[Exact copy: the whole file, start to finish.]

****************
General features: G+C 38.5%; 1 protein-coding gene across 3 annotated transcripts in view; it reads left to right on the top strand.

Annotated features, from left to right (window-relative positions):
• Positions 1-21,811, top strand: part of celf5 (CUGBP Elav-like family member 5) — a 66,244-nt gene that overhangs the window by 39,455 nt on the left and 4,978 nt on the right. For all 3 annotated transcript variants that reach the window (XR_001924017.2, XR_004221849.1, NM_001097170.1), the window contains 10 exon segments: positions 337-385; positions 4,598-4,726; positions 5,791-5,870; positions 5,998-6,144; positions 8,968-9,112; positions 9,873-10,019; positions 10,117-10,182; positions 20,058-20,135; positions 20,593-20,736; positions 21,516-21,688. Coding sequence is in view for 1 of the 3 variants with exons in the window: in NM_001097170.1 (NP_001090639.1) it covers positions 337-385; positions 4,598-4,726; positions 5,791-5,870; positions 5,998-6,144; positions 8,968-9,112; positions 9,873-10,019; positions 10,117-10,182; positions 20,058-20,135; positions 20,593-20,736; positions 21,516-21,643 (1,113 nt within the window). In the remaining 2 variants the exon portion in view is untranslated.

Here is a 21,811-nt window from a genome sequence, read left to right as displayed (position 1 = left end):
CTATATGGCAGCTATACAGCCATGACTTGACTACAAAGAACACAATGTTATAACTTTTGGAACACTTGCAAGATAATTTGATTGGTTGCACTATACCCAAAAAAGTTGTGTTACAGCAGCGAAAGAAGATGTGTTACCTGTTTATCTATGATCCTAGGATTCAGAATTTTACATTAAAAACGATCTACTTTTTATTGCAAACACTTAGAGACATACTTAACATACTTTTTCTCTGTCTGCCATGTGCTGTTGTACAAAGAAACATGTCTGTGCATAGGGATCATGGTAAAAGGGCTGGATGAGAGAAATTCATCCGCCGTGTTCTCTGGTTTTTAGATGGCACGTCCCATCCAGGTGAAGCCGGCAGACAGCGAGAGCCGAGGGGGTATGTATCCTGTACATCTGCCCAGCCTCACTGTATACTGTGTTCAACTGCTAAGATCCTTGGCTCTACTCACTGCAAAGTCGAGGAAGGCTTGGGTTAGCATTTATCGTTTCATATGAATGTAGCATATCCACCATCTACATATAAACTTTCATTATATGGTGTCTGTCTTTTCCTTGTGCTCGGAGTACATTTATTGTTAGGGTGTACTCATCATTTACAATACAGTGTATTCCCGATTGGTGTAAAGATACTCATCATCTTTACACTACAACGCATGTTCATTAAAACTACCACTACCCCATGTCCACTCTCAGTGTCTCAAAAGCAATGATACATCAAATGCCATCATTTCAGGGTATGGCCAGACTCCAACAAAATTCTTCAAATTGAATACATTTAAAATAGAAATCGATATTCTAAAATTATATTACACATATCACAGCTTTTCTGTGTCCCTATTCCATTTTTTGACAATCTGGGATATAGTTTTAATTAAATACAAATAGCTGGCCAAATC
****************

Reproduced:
General features: G+C 38.5%; 1 protein-coding gene across 3 annotated transcripts in view; it reads left to right on the top strand.

Annotated features, from left to right (window-relative positions):
• Positions 1-21,811, top strand: part of celf5 (CUGBP Elav-like family member 5) — a 66,244-nt gene that overhangs the window by 39,455 nt on the left and 4,978 nt on the right. For all 3 annotated transcript variants that reach the window (XR_001924017.2, XR_004221849.1, NM_001097170.1), the window contains 10 exon segments: positions 337-385; positions 4,598-4,726; positions 5,791-5,870; positions 5,998-6,144; positions 8,968-9,112; positions 9,873-10,019; positions 10,117-10,182; positions 20,058-20,135; positions 20,593-20,736; positions 21,516-21,688. Coding sequence is in view for 1 of the 3 variants with exons in the window: in NM_001097170.1 (NP_001090639.1) it covers positions 337-385; positions 4,598-4,726; positions 5,791-5,870; positions 5,998-6,144; positions 8,968-9,112; positions 9,873-10,019; positions 10,117-10,182; positions 20,058-20,135; positions 20,593-20,736; positions 21,516-21,643 (1,113 nt within the window). In the remaining 2 variants the exon portion in view is untranslated.

Here is a 21,811-nt window from a genome sequence, read left to right as displayed (position 1 = left end):
CTATATGGCAGCTATACAGCCATGACTTGACTACAAAGAACACAATGTTATAACTTTTGGAACACTTGCAAGATAATTTGATTGGTTGCACTATACCCAAAAAAGTTGTGTTACAGCAGCGAAAGAAGATGTGTTACCTGTTTATCTATGATCCTAGGATTCAGAATTTTACATTAAAAACGATCTACTTTTTATTGCAAACACTTAGAGACATACTTAACATACTTTTTCTCTGTCTGCCATGTGCTGTTGTACAAAGAAACATGTCTGTGCATAGGGATCATGGTAAAAGGGCTGGATGAGAGAAATTCATCCGCCGTGTTCTCTGGTTTTTAGATGGCACGTCCCATCCAGGTGAAGCCGGCAGACAGCGAGAGCCGAGGGGGTATGTATCCTGTACATCTGCCCAGCCTCACTGTATACTGTGTTCAACTGCTAAGATCCTTGGCTCTACTCACTGCAAAGTCGAGGAAGGCTTGGGTTAGCATTTATCGTTTCATATGAATGTAGCATATCCACCATCTACATATAAACTTTCATTATATGGTGTCTGTCTTTTCCTTGTGCTCGGAGTACATTTATTGTTAGGGTGTACTCATCATTTACAATACAGTGTATTCCCGATTGGTGTAAAGATACTCATCATCTTTACACTACAACGCATGTTCATTAAAACTACCACTACCCCATGTCCACTCTCAGTGTCTCAAAAGCAATGATACATCAAATGCCATCATTTCAGGGTATGGCCAGACTCCAACAAAATTCTTCAAATTGAATACATTTAAAATAGAAATCGATATTCTAAAATTATATTACACATATCACAGCTTTTCTGTGTCCCTATTCCATTTTTTGACAATCTGGGATATAGTTTTAATTAAATACAAATAGCTGGCCAAATC